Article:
Lucy Corry’s not one to swoon over a fine china cabinet, but that doesn’t mean she’s going to drink out of an ugly mug.
In the utterly charming TV series Ted Lasso, fictional AFC Richmond football team owner Rebecca Welton is the picture of perfect grooming. Her clothes are magnificent, her makeup and hair always on point.
Rebecca leaves nothing to chance; her appearance is a gilded carapace shielding her fragile core. She also only ever drinks her English breakfast tea (“tea is garbage water,” says her American colleague, Ted Lasso) from very fine china cups.
You might have missed this detail while watching, but I notice it every time. I think it’s because I have not paid enough attention to my own tea drinking vessels (or my ungilded carapace). If attention to teacups was a game, Team Lucy would have been relegated long ago.
While I write this, I’m drinking a cup of Mr Dilmah’s finest from a pale blue mug that has the name of a mega-famous English chef on the bottom of it. The glaze is slightly speckled, so the outside always looks a bit grubby.
The inside is deeply stained with the ghosts of brews past. It is not an inspiring vessel. It’s the saggy sweatshirt of tea cups; the kind of thing you don’t want to be seen with in public. Rebecca Welton would be appalled.
The ridiculous thing about this mug and its matching three friends (why buy one ugly cup when you can have four?) is that they’re not the only ones we have, just the ones that are most convenient to drink from.
Both by accident and by design, I have a reasonably large collection of cups and mugs, acquired through family inheritance, op shop hunting and random gifts. They’re not as ugly as the specimens you find in communal office kitchens (none of them are chipped or covered in teddy bears, for a start), but many of them aren’t very nice.
My sentimental favourite is the Kelston Ceramics ‘Nursery Rhymes’ cup and saucer I’ve had since I was a child. Now and then, when I’m feeling generous, I make my daughter hot chocolate in it.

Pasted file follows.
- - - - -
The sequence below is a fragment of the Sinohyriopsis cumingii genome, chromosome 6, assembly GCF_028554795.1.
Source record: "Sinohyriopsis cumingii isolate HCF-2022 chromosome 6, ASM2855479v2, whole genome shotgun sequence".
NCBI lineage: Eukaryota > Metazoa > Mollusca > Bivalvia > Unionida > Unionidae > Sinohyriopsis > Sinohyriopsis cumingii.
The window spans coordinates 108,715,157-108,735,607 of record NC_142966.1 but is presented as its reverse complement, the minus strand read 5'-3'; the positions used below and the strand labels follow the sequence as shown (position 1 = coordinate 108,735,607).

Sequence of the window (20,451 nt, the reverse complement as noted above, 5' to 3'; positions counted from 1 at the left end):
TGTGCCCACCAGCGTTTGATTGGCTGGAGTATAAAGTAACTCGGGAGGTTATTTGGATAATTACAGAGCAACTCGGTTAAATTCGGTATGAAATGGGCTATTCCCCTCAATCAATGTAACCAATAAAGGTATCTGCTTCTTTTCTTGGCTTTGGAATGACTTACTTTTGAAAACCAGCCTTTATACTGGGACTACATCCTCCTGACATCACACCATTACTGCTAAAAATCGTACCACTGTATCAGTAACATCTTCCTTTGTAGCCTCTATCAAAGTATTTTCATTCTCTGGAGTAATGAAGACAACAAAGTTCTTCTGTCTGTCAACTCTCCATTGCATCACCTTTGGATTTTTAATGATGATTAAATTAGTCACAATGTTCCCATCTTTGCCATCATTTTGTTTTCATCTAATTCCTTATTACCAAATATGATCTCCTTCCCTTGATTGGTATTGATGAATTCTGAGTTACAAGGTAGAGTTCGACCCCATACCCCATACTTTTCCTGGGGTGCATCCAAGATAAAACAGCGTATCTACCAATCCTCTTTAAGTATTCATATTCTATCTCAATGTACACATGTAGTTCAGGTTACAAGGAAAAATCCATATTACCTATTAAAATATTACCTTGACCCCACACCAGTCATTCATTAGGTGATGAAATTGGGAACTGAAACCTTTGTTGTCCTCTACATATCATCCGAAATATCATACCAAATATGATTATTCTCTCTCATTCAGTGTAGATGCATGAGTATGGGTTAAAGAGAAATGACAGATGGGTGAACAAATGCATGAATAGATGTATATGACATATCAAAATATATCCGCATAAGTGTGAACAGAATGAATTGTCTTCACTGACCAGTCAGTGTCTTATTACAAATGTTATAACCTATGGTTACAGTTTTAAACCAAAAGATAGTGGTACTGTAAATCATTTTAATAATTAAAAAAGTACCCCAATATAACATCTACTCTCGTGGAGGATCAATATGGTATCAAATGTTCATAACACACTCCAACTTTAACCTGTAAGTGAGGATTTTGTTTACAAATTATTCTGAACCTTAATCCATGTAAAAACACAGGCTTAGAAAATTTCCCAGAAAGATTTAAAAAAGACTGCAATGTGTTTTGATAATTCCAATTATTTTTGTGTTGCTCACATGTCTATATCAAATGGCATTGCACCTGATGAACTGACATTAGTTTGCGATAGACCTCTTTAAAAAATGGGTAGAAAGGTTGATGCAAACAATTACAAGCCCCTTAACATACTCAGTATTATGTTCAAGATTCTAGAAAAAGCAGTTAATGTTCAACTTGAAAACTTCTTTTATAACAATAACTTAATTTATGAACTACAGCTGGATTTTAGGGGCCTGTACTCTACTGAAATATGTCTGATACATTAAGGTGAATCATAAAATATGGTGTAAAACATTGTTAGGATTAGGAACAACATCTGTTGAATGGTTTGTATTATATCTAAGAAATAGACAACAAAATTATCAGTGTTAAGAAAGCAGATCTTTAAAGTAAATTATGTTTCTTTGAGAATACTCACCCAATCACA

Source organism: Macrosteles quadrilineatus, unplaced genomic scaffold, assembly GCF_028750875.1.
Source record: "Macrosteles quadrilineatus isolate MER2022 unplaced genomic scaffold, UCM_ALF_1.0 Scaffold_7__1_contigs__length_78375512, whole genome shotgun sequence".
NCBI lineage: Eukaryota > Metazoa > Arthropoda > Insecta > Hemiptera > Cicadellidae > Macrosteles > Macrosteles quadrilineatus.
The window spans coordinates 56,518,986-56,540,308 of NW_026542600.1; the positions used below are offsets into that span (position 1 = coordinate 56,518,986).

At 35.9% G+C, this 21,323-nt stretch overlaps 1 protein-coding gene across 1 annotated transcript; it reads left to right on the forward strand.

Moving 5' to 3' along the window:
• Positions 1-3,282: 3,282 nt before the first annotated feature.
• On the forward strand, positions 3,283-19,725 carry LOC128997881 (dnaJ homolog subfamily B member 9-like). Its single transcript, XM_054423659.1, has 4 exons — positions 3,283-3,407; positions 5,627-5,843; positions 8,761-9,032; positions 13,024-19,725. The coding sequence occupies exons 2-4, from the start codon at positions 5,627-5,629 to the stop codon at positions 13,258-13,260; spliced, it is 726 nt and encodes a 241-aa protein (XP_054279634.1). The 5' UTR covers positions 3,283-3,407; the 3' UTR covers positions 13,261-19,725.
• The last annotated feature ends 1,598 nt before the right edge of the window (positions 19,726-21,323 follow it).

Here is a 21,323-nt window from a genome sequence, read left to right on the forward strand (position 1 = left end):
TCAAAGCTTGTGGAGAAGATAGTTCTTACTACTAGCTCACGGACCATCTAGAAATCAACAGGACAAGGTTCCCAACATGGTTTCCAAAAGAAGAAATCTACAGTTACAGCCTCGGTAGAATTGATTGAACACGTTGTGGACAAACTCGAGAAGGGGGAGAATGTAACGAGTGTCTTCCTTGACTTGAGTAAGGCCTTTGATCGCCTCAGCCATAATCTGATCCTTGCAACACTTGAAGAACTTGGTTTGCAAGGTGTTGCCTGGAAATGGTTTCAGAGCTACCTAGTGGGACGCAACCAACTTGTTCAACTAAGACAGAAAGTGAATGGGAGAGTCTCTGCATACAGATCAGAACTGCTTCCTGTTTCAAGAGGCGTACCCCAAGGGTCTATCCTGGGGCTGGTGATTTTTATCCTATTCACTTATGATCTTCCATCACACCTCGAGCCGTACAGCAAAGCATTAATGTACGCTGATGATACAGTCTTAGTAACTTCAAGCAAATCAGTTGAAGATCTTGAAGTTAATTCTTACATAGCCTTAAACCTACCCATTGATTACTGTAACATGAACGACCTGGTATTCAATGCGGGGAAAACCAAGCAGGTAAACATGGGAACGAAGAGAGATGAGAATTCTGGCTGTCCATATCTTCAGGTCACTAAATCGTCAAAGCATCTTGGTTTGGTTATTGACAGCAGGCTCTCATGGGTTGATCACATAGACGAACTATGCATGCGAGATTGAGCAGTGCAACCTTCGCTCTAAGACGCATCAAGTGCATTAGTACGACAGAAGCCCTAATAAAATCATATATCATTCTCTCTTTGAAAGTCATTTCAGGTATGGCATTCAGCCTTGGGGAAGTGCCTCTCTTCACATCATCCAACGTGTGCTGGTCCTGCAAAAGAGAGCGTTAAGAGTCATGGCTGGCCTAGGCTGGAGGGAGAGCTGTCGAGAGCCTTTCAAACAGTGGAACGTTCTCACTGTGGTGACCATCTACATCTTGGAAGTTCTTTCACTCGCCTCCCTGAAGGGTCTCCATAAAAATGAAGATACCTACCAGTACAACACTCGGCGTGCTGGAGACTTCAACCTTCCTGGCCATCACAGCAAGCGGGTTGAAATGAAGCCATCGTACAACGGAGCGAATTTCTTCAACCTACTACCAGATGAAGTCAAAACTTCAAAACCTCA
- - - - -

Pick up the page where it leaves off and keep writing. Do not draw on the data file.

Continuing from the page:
My husband drinks his tea from something we call ‘the big boy cup’ — a huge, bowl-sized teacup emblazoned with weather symbols. I received it years ago after interviewing a meteorologist (she was so pleased with the resulting story she sent me the cup and its matching saucer as a thank you afterwards).
The saucer sat beneath a pot of lemon balm on the deck at our old house for years, but didn’t survive when we moved. The big boy cup isn’t attractive and takes up a lot of room in the dishwasher or sink, but it is very functional.
It certainly fits two or three times’ more tea than the very pretty china tea cups (mostly all with matching saucers and side plates) that we inherited from my husband’s Great Aunty Shirley.
Before they ended up in my kitchen cupboards, these cups had been for display purposes only. Some of them must have been more than 50 years old before they ever felt a splash of tea hit their sides under my stewardship. For Aunty Shirley, the joy came from acquiring gilt-edged fine china patterned with flowers rather than using it.
I’d like to think she’d be happy to see it in service — and to know that I think fondly of her when I make a pot of tea in her pink ‘Orleans Rose’ Royal Standard teapot. I think appearances mattered to Shirley for more than superficial reasons.
For her, being surrounded by beautiful things was a way of telling the world that she mattered. Thinking about her has made me realize that if life’s too short to collect china you never use, it’s also too short to drink tea from an ugly mug.